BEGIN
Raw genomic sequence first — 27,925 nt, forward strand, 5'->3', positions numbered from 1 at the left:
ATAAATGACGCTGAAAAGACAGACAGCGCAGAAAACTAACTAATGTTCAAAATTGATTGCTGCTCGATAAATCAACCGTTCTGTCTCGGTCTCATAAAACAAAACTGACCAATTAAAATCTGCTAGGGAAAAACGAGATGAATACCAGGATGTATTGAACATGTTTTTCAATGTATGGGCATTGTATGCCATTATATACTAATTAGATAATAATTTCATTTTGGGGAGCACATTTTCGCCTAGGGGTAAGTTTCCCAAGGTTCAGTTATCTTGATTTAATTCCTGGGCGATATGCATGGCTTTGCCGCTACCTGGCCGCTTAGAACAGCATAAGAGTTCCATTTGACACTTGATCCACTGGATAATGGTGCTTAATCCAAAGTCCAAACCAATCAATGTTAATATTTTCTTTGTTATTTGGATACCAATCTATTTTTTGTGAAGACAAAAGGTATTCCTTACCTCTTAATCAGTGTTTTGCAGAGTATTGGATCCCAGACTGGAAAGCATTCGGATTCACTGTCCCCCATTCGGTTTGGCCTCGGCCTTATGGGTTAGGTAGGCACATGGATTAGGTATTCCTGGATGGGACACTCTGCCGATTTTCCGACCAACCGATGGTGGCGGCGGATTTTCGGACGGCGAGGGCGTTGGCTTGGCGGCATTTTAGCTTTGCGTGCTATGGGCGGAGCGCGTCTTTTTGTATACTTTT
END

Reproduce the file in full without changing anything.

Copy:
Raw genomic sequence first — 27,925 nt, forward strand, 5'->3', positions numbered from 1 at the left:
ATAAATGACGCTGAAAAGACAGACAGCGCAGAAAACTAACTAATGTTCAAAATTGATTGCTGCTCGATAAATCAACCGTTCTGTCTCGGTCTCATAAAACAAAACTGACCAATTAAAATCTGCTAGGGAAAAACGAGATGAATACCAGGATGTATTGAACATGTTTTTCAATGTATGGGCATTGTATGCCATTATATACTAATTAGATAATAATTTCATTTTGGGGAGCACATTTTCGCCTAGGGGTAAGTTTCCCAAGGTTCAGTTATCTTGATTTAATTCCTGGGCGATATGCATGGCTTTGCCGCTACCTGGCCGCTTAGAACAGCATAAGAGTTCCATTTGACACTTGATCCACTGGATAATGGTGCTTAATCCAAAGTCCAAACCAATCAATGTTAATATTTTCTTTGTTATTTGGATACCAATCTATTTTTTGTGAAGACAAAAGGTATTCCTTACCTCTTAATCAGTGTTTTGCAGAGTATTGGATCCCAGACTGGAAAGCATTCGGATTCACTGTCCCCCATTCGGTTTGGCCTCGGCCTTATGGGTTAGGTAGGCACATGGATTAGGTATTCCTGGATGGGACACTCTGCCGATTTTCCGACCAACCGATGGTGGCGGCGGATTTTCGGACGGCGAGGGCGTTGGCTTGGCGGCATTTTAGCTTTGCGTGCTATGGGCGGAGCGCGTCTTTTTGTATACTTTT